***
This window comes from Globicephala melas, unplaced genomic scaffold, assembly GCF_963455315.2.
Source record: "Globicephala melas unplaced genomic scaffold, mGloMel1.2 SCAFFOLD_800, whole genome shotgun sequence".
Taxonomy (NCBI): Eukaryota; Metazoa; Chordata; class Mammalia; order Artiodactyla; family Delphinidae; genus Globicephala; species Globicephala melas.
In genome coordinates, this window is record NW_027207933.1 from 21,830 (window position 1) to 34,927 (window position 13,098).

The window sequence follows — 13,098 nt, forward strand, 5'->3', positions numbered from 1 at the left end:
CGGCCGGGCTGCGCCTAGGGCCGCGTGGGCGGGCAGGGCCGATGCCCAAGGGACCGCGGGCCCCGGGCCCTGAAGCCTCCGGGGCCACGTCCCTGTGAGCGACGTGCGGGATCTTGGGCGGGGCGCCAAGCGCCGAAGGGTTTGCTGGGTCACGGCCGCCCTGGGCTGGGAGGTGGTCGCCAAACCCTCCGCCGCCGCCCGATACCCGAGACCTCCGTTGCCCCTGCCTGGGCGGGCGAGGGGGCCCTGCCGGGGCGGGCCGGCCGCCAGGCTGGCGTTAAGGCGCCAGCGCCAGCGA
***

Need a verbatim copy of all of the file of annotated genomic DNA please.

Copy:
This window comes from Globicephala melas, unplaced genomic scaffold, assembly GCF_963455315.2.
Source record: "Globicephala melas unplaced genomic scaffold, mGloMel1.2 SCAFFOLD_800, whole genome shotgun sequence".
Taxonomy (NCBI): Eukaryota; Metazoa; Chordata; class Mammalia; order Artiodactyla; family Delphinidae; genus Globicephala; species Globicephala melas.
In genome coordinates, this window is record NW_027207933.1 from 21,830 (window position 1) to 34,927 (window position 13,098).

The window sequence follows — 13,098 nt, forward strand, 5'->3', positions numbered from 1 at the left end:
CGGCCGGGCTGCGCCTAGGGCCGCGTGGGCGGGCAGGGCCGATGCCCAAGGGACCGCGGGCCCCGGGCCCTGAAGCCTCCGGGGCCACGTCCCTGTGAGCGACGTGCGGGATCTTGGGCGGGGCGCCAAGCGCCGAAGGGTTTGCTGGGTCACGGCCGCCCTGGGCTGGGAGGTGGTCGCCAAACCCTCCGCCGCCGCCCGATACCCGAGACCTCCGTTGCCCCTGCCTGGGCGGGCGAGGGGGCCCTGCCGGGGCGGGCCGGCCGCCAGGCTGGCGTTAAGGCGCCAGCGCCAGCGA